Delilah Saunders and five other leaders of the Indigenous rights movement in Canada have been honoured with Amnesty International's Ambassador of Conscience Award for 2017.

Saunders, the sister of the late Loretta Saunders, is an advocate for the rights of missing and murdered Indigenous women in Canada.

'I do not want anyone to have to go to that extreme of experiencing it firsthand to understand that it is a real problem.' - Delilah Saunders

In an interview with CBC News on Sunday, she said it's wonderful to be in such great company.

"It is a great honour to be recognized alongside very inspirational and incredible people who fight so passionately for Indigenous rights," said Saunders.

Sister's death pushed involvement

Saunders became involved in the movement following the murder of her sister in 2014.

Loretta Saunders, a 26-year-old Inuk woman from Labrador, was writing her honours thesis at Saint Mary's University in Halifax, N.S., on missing and murdered Indigenous women when she was murdered.

Loretta Saunders

Loretta Saunders died in February 2014 at age 26. (Facebook)

At the time of her sister's death, Delilah Saunders was hitchhiking across British Columbia and living a life she described as "risky."

Loretta's thesis, the stories she had told her sister — it was happening in real life.

"I think the reality of how vulnerable Indigenous women and girls are … didn't set in, until I was personally affected," Delilah said.

"That's really what set me off on this work. I do not want anyone to have to go to that extreme of experiencing it firsthand to understand that it is a real problem."

Last year, Saunders was also heavily invested in the push for Indigenous land rights in Labrador.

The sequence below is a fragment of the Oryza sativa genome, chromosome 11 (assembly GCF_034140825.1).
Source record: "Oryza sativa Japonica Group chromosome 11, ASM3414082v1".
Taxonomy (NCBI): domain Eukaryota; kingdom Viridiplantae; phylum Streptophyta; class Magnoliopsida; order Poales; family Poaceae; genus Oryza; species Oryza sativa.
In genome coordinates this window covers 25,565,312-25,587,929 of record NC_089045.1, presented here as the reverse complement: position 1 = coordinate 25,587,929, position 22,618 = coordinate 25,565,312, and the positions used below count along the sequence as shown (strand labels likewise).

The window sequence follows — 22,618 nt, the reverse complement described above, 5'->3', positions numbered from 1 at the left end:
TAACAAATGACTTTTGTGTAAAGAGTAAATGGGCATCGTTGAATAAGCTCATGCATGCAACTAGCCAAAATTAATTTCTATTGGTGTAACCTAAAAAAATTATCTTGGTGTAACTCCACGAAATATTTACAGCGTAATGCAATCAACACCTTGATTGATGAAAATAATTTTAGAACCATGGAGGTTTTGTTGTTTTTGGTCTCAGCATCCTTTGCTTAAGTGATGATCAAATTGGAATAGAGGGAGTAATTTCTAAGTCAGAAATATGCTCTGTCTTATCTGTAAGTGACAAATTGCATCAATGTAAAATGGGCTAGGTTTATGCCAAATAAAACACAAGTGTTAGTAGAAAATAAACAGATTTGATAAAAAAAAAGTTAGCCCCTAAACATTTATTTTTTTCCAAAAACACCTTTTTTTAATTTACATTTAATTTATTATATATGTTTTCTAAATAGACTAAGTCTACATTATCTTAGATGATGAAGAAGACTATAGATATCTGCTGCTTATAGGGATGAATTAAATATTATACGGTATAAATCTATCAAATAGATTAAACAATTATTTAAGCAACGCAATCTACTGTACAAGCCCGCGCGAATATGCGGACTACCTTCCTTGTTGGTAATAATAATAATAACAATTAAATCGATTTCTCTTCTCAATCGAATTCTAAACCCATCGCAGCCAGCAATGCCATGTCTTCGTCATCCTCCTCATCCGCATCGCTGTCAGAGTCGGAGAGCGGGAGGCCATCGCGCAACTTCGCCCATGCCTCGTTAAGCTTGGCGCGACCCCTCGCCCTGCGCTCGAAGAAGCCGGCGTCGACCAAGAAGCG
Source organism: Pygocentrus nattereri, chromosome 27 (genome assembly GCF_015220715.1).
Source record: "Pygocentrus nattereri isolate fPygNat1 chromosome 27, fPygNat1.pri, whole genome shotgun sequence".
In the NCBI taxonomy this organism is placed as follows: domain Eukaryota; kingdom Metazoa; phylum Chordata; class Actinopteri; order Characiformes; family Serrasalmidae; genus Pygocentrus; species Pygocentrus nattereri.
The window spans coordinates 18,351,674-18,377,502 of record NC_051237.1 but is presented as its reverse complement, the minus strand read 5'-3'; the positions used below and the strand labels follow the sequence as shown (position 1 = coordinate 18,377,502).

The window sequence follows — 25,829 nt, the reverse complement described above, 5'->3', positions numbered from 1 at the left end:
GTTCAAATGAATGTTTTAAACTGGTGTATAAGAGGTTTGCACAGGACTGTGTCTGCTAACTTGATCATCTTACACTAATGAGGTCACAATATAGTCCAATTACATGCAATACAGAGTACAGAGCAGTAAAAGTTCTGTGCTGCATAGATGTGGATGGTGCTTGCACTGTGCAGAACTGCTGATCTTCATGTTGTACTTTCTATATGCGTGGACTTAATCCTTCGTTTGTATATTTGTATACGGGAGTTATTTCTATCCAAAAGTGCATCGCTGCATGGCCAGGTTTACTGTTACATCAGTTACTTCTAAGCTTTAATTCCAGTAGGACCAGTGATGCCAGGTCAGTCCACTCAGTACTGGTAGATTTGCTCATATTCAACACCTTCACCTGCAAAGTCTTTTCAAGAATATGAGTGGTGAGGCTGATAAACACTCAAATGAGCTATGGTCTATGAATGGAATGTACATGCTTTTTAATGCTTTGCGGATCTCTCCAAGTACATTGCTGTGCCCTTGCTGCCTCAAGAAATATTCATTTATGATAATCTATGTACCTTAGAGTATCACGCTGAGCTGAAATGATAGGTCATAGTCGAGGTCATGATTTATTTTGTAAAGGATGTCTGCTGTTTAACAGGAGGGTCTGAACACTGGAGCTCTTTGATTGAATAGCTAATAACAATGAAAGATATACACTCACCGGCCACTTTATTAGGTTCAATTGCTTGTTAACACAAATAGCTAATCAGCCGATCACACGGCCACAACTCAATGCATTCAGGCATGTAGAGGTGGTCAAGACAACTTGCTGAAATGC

She participated in the Make Muskrat Right protests and alongside two other activists, embarked on a hunger strike to protest planned flooding of the Muskrat Falls reservoir.

Billy Gauthier

Delilah Saunders, Jerry Kohlmeister, and Billy Gauthier participated in a lengthy hunger strike in 2016 to protest planned flooding of the Muskrat Falls reservoir amid fears of methylmercury contamination. (Katie Breen/CBC)

Going forward, Saunders said she's focused on two things: continuing her mission to raise awareness for missing and murdered Indigenous women, fighting with land rights activists, and helping to form policy as part of a new job with the Congress of Indigenous People.

"I feel like especially with Muskrat Falls, everyone coming together — the Inuit, the Innu, settlers, people just coming together — that's huge. That's amazing progress. So I'm very satisfied with the way things are unfolding and continuing to develop."

The award, which also went out to singer Alicia Keys, was given to Saunders, Cindy Blackstock, Melanie Morrison, Senator Murray Sinclair, Melissa Mollen Dupuis and Widia Larivière on Saturday in Montreal.

One thing Saunders said she's learned, is that activists must savour all victories, big or small.

"I had someone tell me that they've never seen any radical change in their lifetime," said Saunders.

"But me as an Indigenous woman, I have seen radical change even within myself. Becoming aware of the issues around me that affect me and how I can help change them, that is a small but a very very big victory."

With files from Ryan Cooke